A California judge on Friday sealed the identity of a San Francisco State University photojournalism student who was taking pictures when his subject was slain in April, the San Francisco Chronicle reports.
San Francisco Superior Court Judge Tomar Mason agreed to keep the student journalist’s identity under wraps and listened to arguments Friday about whether he is covered by California’s shield law, according to the Chronicle. Shortly after the slaying, police executed a search warrant at the photographer’s apartment. Photographs and other items were seized. The student is fighting the legality of the search warrant and is seeking to have his photographs returned.
The student had been working on a senior project in the Bayview-Hunters Point neighborhood when the man he was taking pictures of, Norris Bennett, was gunned down.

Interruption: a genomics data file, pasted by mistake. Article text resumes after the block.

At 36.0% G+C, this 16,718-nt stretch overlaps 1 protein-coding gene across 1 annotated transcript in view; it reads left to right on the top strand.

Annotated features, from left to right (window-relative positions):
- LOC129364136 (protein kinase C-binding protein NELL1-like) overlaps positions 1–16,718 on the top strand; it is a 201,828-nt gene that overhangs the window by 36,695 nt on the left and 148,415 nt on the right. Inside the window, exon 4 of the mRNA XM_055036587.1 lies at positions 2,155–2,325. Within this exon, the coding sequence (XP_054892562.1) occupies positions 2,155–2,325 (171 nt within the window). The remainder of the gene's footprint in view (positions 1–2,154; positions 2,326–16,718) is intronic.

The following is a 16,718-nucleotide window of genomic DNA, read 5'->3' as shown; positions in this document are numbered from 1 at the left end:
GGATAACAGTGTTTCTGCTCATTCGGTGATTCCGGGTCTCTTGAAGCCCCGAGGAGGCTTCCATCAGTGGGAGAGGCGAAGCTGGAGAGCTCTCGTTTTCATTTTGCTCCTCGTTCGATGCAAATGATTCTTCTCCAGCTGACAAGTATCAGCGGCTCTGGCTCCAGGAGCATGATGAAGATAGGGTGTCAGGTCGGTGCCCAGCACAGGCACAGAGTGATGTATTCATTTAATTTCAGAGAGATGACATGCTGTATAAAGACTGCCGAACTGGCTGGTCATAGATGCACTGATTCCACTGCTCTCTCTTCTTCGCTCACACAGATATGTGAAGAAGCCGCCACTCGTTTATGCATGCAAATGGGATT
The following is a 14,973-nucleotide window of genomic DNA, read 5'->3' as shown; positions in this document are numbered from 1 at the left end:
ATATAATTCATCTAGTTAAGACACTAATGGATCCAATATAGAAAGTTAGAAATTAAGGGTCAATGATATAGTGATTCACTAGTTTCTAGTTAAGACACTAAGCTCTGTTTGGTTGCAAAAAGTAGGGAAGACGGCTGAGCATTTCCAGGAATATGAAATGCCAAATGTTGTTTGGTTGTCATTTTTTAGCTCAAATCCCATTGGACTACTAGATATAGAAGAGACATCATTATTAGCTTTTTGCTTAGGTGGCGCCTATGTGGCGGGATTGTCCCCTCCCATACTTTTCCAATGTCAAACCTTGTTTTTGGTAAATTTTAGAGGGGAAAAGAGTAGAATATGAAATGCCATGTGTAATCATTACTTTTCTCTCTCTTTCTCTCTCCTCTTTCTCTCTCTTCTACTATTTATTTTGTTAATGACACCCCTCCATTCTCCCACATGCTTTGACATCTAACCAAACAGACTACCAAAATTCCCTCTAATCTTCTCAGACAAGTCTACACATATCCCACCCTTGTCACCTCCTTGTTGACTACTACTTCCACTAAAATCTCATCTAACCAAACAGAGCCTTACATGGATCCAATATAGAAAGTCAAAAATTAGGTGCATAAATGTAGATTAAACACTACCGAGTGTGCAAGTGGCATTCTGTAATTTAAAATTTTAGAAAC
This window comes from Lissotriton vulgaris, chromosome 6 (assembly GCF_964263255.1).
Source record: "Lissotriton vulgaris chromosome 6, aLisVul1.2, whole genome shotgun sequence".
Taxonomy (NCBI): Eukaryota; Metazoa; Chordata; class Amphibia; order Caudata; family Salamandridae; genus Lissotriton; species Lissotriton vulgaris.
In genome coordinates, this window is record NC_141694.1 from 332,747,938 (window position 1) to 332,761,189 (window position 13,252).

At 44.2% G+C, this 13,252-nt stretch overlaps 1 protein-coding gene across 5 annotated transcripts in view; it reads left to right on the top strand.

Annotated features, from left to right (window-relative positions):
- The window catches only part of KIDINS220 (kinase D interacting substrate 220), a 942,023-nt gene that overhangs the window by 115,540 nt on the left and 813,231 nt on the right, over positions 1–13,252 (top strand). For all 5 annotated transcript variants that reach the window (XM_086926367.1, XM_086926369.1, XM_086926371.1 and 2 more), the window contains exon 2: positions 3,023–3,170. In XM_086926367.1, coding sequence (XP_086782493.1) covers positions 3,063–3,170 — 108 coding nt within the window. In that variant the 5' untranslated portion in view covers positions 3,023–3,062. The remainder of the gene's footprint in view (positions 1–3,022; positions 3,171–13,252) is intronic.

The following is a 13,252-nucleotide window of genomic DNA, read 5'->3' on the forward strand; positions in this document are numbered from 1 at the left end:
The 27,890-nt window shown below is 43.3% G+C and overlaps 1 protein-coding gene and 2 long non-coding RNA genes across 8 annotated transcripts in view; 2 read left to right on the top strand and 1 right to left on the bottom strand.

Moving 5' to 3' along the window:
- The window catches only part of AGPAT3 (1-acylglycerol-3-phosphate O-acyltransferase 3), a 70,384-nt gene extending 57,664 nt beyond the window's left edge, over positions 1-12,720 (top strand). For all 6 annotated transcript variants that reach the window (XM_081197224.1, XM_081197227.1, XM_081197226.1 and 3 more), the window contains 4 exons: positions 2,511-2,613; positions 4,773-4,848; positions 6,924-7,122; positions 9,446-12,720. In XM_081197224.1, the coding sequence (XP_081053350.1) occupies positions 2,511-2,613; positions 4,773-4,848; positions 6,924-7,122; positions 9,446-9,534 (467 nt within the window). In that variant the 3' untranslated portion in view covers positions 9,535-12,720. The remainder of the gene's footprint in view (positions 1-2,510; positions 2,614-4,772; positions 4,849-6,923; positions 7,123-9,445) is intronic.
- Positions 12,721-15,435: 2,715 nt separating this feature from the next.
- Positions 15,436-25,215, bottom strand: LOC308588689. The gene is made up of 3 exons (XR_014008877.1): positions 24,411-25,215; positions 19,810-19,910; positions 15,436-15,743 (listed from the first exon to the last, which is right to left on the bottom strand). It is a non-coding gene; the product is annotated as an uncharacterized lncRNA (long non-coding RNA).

One of the photographer’s attorneys, Michael Ng, said in court Friday that the student had been trying to sell his project to The Wall Street Journal and Bay Area News Group, according to the Chronicle. A prosecutor, Laura Zunino, argued that the student was working on a school project, did not have an established freelance relationship with those publications and should not be covered by the shield law.
Mason did not rule on the shield law question and will hear additional arguments on June 24, according to the newspaper.